Many of you, no doubt, have heard the story by now. It actually played out according to an almost cliched trope: the anonymously passed note, from the brave male standing up for standards, to the inadequately covered female flaunting same. Here is the text from the note:
You may want to consider that what you’re wearing has a negative effect on men (and women) around you. Many people come to this university because they feel safe, morally as well as physically, here. They expect others to abide by the Honor Code that we all agreed upon. Please consider your commitment to the Honor Code (which you agreed to) when dressing each day. Thank you.
There’s a lot of low-hanging fruit here, but I want to limit my commentary to two points.
The first involves the only defense I’ve seen made of the note, in all the public fora in which it has been debated: that her outfit, the combination of leggings and a dress with an above-the-knee hemline, is, in fact, in violation of the Honor Code. That may or may not be true (thought the rather startling implications of the fact that the leggings/skirt combo was recently considered modest at BYU and that we, therefore, are moving in a more puritanical direction in such matters has been discussed at some length here). I’ll concede that it’s a technical violation.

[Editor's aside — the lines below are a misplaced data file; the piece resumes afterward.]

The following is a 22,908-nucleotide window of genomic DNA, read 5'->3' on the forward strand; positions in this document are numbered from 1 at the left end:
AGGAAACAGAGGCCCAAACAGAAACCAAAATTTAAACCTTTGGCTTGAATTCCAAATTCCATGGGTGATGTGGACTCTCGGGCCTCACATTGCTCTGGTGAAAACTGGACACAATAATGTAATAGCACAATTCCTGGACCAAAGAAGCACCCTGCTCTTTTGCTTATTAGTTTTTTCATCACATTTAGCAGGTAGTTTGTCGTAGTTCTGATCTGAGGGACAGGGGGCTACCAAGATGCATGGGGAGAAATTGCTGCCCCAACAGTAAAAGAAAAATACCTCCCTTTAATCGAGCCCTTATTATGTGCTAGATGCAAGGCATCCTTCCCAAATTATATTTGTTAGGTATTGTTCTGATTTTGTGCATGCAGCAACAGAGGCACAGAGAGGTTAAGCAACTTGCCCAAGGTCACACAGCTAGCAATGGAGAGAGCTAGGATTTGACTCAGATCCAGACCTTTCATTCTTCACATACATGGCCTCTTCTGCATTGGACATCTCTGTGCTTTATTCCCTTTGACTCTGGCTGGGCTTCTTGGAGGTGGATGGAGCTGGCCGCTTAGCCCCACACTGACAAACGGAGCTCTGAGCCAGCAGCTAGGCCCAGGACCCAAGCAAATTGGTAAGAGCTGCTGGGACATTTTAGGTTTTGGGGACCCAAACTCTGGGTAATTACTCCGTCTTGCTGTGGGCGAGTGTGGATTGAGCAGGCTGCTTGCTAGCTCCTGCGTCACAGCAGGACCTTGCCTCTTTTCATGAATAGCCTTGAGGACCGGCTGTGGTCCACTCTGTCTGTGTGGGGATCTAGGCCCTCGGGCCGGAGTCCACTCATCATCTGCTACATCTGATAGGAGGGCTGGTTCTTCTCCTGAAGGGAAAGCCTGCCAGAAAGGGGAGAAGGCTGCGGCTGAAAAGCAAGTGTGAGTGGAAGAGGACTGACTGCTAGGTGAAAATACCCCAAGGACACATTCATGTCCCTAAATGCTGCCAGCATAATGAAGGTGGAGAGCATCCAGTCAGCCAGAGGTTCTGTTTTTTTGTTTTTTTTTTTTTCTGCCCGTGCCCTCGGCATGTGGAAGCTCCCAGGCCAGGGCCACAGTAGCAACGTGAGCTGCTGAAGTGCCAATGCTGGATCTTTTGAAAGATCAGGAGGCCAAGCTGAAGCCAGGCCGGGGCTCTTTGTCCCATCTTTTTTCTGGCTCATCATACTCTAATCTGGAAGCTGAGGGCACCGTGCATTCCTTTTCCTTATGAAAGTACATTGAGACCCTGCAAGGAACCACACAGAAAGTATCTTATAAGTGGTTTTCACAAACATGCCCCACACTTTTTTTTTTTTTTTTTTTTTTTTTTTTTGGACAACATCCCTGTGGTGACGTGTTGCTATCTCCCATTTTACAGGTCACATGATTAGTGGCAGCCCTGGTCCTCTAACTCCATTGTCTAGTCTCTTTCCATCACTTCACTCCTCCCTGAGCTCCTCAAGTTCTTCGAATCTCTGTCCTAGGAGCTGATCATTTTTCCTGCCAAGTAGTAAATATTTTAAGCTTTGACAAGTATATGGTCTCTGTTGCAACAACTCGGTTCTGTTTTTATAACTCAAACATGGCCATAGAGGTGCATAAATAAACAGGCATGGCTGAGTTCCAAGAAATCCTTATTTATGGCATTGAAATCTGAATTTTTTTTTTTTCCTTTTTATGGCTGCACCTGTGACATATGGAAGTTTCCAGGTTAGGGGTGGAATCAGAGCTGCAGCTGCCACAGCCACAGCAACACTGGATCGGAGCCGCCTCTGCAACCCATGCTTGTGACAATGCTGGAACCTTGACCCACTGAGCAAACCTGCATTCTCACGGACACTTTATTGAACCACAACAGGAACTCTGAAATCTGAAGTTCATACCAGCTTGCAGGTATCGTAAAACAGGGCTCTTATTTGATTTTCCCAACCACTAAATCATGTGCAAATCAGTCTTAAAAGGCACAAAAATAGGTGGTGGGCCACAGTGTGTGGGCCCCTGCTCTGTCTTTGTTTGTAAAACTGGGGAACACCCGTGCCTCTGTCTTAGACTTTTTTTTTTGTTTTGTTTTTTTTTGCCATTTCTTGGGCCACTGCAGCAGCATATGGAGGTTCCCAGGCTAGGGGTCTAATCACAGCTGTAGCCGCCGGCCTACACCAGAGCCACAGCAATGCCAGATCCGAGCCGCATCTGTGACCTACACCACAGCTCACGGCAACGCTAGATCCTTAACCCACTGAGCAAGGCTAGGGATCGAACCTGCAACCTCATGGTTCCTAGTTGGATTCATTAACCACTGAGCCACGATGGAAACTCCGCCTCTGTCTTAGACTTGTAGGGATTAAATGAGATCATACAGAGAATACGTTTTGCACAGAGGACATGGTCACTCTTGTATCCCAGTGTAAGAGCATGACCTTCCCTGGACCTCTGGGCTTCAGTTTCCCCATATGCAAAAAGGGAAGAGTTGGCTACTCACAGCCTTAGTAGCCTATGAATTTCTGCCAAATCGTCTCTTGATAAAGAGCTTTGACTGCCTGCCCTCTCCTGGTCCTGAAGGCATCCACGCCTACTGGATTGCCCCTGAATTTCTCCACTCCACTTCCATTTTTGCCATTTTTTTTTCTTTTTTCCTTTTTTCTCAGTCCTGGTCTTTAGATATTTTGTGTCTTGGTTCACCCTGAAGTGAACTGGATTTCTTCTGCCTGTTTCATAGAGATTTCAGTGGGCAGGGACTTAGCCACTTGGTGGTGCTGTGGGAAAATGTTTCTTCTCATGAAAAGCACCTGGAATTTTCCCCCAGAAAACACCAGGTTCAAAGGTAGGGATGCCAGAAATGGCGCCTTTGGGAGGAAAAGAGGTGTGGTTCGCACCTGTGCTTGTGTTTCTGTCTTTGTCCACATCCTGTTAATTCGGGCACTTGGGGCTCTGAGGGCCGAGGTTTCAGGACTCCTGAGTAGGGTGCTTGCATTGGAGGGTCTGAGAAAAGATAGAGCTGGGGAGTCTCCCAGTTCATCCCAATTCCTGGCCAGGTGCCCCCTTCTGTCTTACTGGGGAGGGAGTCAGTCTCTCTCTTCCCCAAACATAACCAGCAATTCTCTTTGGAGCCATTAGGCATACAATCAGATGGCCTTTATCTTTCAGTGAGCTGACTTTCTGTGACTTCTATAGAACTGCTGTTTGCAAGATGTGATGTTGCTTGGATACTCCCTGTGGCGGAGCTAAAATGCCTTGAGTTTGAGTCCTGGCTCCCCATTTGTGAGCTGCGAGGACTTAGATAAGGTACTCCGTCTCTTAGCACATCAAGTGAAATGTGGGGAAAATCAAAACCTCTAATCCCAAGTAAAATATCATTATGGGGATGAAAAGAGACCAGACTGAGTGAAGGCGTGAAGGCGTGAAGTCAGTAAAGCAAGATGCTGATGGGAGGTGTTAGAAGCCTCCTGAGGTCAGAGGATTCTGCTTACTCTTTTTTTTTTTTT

What irks me is that the anonymous note-writer doesn’t open with that and doesn’t try to make a technical argument about the conformity of her outfit to policy X. He begins with the “effect” her dress/body is having on the people around her, on how her self-presentation creates a (physically? morally?) unsafe environment for people who seek refuge at BYU. In her current form she is an Honor Code violation because of the effect she is having on her environment and the people around her. Note how the circle or reasoning closes on itself: she is having a morally compromising effect on people around her, and is therefore in violation of the Honor Code. And why is she having this effect? Because she is technically in violation of the Honor Code.
If you ever needed a data point to support the claim that telling women to cover their ankles hyper-sexualizes their ankles, this is it. Her manner of dress is inappropriately alluring/tempting/distracting/titillating/whatever not even because it reveals her intrinsically pornographic form, but precisely because it violates HC standards.
Second point (not unrelated to the first): Honor Code dress standards for females and the way those standards are discursively rationalized (as protecting virtuous men’s minds from pornographic female forms) and enforced (students encouraged to pressure other students into obeying) actually creates an unsafe environment—an environment in which behavior that in virtually any other setting would constitute sexual harassment is not only excused but implicitly encouraged.